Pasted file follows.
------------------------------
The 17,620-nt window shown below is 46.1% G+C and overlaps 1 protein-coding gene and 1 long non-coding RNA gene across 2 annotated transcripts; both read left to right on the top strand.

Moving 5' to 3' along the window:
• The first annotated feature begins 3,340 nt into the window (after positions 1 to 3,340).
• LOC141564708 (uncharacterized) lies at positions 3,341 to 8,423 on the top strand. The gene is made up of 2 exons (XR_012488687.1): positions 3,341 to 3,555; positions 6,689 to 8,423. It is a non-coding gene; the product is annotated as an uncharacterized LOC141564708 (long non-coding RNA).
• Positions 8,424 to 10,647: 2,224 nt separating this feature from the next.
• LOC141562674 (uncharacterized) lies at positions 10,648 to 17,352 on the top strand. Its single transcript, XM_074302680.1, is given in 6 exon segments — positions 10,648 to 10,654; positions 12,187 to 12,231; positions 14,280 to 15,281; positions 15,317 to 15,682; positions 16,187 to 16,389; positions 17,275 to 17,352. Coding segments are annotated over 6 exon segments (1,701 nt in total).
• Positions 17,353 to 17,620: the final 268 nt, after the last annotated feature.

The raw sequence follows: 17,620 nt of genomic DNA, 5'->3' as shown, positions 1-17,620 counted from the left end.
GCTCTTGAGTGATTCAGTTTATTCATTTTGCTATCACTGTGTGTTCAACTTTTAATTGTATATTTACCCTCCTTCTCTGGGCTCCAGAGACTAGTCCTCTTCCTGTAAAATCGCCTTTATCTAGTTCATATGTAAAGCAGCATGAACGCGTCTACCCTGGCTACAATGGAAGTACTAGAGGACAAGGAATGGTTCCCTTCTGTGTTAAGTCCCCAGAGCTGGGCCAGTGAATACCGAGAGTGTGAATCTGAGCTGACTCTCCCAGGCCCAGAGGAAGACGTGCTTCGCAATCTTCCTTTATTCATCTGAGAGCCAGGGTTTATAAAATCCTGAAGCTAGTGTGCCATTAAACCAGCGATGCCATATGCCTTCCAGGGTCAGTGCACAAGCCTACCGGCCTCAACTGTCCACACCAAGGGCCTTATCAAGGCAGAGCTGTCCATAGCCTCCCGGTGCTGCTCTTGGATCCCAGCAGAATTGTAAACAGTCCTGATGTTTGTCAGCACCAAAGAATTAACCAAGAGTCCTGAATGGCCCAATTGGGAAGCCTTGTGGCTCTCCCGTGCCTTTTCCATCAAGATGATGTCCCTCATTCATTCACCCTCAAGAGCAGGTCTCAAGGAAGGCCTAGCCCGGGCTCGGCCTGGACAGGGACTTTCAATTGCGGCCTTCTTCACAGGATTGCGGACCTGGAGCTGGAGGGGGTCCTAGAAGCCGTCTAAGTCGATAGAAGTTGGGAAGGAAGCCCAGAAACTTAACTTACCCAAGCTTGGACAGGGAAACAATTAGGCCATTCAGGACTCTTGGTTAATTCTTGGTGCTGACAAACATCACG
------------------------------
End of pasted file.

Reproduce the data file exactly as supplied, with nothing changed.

The 17,620-nt window shown below is 46.1% G+C and overlaps 1 protein-coding gene and 1 long non-coding RNA gene across 2 annotated transcripts; both read left to right on the top strand.

Moving 5' to 3' along the window:
• The first annotated feature begins 3,340 nt into the window (after positions 1 to 3,340).
• LOC141564708 (uncharacterized) lies at positions 3,341 to 8,423 on the top strand. The gene is made up of 2 exons (XR_012488687.1): positions 3,341 to 3,555; positions 6,689 to 8,423. It is a non-coding gene; the product is annotated as an uncharacterized LOC141564708 (long non-coding RNA).
• Positions 8,424 to 10,647: 2,224 nt separating this feature from the next.
• LOC141562674 (uncharacterized) lies at positions 10,648 to 17,352 on the top strand. Its single transcript, XM_074302680.1, is given in 6 exon segments — positions 10,648 to 10,654; positions 12,187 to 12,231; positions 14,280 to 15,281; positions 15,317 to 15,682; positions 16,187 to 16,389; positions 17,275 to 17,352. Coding segments are annotated over 6 exon segments (1,701 nt in total).
• Positions 17,353 to 17,620: the final 268 nt, after the last annotated feature.

The raw sequence follows: 17,620 nt of genomic DNA, 5'->3' as shown, positions 1-17,620 counted from the left end.
GCTCTTGAGTGATTCAGTTTATTCATTTTGCTATCACTGTGTGTTCAACTTTTAATTGTATATTTACCCTCCTTCTCTGGGCTCCAGAGACTAGTCCTCTTCCTGTAAAATCGCCTTTATCTAGTTCATATGTAAAGCAGCATGAACGCGTCTACCCTGGCTACAATGGAAGTACTAGAGGACAAGGAATGGTTCCCTTCTGTGTTAAGTCCCCAGAGCTGGGCCAGTGAATACCGAGAGTGTGAATCTGAGCTGACTCTCCCAGGCCCAGAGGAAGACGTGCTTCGCAATCTTCCTTTATTCATCTGAGAGCCAGGGTTTATAAAATCCTGAAGCTAGTGTGCCATTAAACCAGCGATGCCATATGCCTTCCAGGGTCAGTGCACAAGCCTACCGGCCTCAACTGTCCACACCAAGGGCCTTATCAAGGCAGAGCTGTCCATAGCCTCCCGGTGCTGCTCTTGGATCCCAGCAGAATTGTAAACAGTCCTGATGTTTGTCAGCACCAAAGAATTAACCAAGAGTCCTGAATGGCCCAATTGGGAAGCCTTGTGGCTCTCCCGTGCCTTTTCCATCAAGATGATGTCCCTCATTCATTCACCCTCAAGAGCAGGTCTCAAGGAAGGCCTAGCCCGGGCTCGGCCTGGACAGGGACTTTCAATTGCGGCCTTCTTCACAGGATTGCGGACCTGGAGCTGGAGGGGGTCCTAGAAGCCGTCTAAGTCGATAGAAGTTGGGAAGGAAGCCCAGAAACTTAACTTACCCAAGCTTGGACAGGGAAACAATTAGGCCATTCAGGACTCTTGGTTAATTCTTGGTGCTGACAAACATCACG